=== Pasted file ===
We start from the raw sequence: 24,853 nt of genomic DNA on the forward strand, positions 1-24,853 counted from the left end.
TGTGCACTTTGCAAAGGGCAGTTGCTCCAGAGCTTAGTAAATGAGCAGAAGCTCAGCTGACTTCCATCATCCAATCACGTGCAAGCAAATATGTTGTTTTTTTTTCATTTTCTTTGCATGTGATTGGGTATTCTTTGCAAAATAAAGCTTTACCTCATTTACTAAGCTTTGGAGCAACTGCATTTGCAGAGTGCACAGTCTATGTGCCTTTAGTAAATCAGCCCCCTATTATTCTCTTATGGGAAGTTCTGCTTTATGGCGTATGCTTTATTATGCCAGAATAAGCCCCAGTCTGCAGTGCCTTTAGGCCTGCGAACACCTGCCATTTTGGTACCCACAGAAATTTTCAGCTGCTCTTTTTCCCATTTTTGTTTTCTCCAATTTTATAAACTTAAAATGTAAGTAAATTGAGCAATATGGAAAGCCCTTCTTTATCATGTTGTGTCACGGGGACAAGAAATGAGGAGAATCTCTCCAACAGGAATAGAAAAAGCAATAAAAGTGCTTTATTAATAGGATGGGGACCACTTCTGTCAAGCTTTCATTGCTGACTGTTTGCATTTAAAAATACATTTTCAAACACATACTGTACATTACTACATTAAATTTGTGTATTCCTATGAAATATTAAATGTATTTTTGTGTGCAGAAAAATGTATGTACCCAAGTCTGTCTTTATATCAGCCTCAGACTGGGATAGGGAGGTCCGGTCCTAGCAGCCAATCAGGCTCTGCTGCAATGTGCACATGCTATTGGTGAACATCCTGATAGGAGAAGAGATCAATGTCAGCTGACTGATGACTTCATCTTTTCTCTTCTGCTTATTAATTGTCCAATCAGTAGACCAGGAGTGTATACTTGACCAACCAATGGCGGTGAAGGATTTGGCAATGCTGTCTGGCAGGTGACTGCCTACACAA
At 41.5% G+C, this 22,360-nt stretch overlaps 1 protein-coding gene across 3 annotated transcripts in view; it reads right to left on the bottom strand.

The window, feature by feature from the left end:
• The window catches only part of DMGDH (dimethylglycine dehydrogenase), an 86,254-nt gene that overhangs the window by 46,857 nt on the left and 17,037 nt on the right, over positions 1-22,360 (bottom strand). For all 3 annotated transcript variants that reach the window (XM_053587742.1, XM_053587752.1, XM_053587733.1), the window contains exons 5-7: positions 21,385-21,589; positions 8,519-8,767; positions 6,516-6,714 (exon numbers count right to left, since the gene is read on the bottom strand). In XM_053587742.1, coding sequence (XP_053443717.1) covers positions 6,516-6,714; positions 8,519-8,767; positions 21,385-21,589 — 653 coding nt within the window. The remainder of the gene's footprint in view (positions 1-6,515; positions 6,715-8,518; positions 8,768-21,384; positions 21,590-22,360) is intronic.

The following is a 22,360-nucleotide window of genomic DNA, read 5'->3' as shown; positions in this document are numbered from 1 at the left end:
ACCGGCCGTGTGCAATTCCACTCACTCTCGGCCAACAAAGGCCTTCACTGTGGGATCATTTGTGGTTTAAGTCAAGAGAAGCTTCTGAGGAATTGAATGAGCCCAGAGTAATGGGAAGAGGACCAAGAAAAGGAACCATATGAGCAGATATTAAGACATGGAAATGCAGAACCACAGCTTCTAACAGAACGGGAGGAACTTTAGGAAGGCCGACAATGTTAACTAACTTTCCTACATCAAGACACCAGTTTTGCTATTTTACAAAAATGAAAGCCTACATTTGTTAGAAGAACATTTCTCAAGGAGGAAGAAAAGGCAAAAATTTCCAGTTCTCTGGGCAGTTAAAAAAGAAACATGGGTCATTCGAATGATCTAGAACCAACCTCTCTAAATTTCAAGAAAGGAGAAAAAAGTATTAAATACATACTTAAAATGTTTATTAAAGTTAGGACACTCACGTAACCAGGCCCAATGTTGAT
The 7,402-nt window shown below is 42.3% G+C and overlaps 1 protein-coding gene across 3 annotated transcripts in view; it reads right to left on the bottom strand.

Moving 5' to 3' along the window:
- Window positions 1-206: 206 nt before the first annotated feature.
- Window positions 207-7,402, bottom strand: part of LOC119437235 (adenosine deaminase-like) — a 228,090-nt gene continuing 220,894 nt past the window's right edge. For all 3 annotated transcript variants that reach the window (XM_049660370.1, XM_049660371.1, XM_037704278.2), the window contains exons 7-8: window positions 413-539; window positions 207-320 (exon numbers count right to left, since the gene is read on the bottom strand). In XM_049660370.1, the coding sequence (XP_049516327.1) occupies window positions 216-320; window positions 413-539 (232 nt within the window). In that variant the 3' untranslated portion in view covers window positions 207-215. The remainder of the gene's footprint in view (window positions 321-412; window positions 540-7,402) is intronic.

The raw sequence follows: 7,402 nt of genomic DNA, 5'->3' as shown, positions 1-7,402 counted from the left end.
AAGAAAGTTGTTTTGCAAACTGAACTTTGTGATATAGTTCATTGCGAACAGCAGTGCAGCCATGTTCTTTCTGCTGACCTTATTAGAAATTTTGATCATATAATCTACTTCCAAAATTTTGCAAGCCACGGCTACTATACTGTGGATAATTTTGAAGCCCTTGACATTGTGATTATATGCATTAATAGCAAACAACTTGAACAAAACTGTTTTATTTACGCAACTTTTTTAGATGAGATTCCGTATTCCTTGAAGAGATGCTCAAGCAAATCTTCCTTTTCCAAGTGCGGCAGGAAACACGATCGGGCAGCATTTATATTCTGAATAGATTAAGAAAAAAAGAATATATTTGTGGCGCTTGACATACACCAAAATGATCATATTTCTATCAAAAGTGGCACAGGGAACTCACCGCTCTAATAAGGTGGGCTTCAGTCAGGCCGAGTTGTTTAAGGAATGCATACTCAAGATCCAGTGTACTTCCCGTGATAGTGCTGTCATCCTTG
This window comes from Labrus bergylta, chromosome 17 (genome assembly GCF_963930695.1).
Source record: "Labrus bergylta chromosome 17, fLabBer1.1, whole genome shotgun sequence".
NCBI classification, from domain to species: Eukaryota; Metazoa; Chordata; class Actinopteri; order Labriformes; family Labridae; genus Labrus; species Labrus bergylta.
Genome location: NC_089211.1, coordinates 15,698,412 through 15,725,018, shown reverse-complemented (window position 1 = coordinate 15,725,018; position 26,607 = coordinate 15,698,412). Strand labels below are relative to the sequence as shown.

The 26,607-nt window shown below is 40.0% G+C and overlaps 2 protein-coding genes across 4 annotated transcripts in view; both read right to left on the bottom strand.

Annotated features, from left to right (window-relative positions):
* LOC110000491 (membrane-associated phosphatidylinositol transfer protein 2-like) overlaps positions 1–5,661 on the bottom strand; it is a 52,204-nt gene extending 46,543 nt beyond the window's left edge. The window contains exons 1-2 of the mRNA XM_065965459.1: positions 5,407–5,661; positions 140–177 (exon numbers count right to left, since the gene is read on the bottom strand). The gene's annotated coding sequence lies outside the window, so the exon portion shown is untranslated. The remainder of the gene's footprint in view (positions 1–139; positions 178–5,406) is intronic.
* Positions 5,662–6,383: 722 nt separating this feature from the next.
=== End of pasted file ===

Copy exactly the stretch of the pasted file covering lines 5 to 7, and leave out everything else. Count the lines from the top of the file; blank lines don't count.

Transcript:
• The window catches only part of DMGDH (dimethylglycine dehydrogenase), an 86,254-nt gene that overhangs the window by 46,857 nt on the left and 17,037 nt on the right, over positions 1-22,360 (bottom strand). For all 3 annotated transcript variants that reach the window (XM_053587742.1, XM_053587752.1, XM_053587733.1), the window contains exons 5-7: positions 21,385-21,589; positions 8,519-8,767; positions 6,516-6,714 (exon numbers count right to left, since the gene is read on the bottom strand). In XM_053587742.1, coding sequence (XP_053443717.1) covers positions 6,516-6,714; positions 8,519-8,767; positions 21,385-21,589 — 653 coding nt within the window. The remainder of the gene's footprint in view (positions 1-6,515; positions 6,715-8,518; positions 8,768-21,384; positions 21,590-22,360) is intronic.

The following is a 22,360-nucleotide window of genomic DNA, read 5'->3' as shown; positions in this document are numbered from 1 at the left end:
ACCGGCCGTGTGCAATTCCACTCACTCTCGGCCAACAAAGGCCTTCACTGTGGGATCATTTGTGGTTTAAGTCAAGAGAAGCTTCTGAGGAATTGAATGAGCCCAGAGTAATGGGAAGAGGACCAAGAAAAGGAACCATATGAGCAGATATTAAGACATGGAAATGCAGAACCACAGCTTCTAACAGAACGGGAGGAACTTTAGGAAGGCCGACAATGTTAACTAACTTTCCTACATCAAGACACCAGTTTTGCTATTTTACAAAAATGAAAGCCTACATTTGTTAGAAGAACATTTCTCAAGGAGGAAGAAAAGGCAAAAATTTCCAGTTCTCTGGGCAGTTAAAAAAGAAACATGGGTCATTCGAATGATCTAGAACCAACCTCTCTAAATTTCAAGAAAGGAGAAAAAAGTATTAAATACATACTTAAAATGTTTATTAAAGTTAGGACACTCACGTAACCAGGCCCAATGTTGAT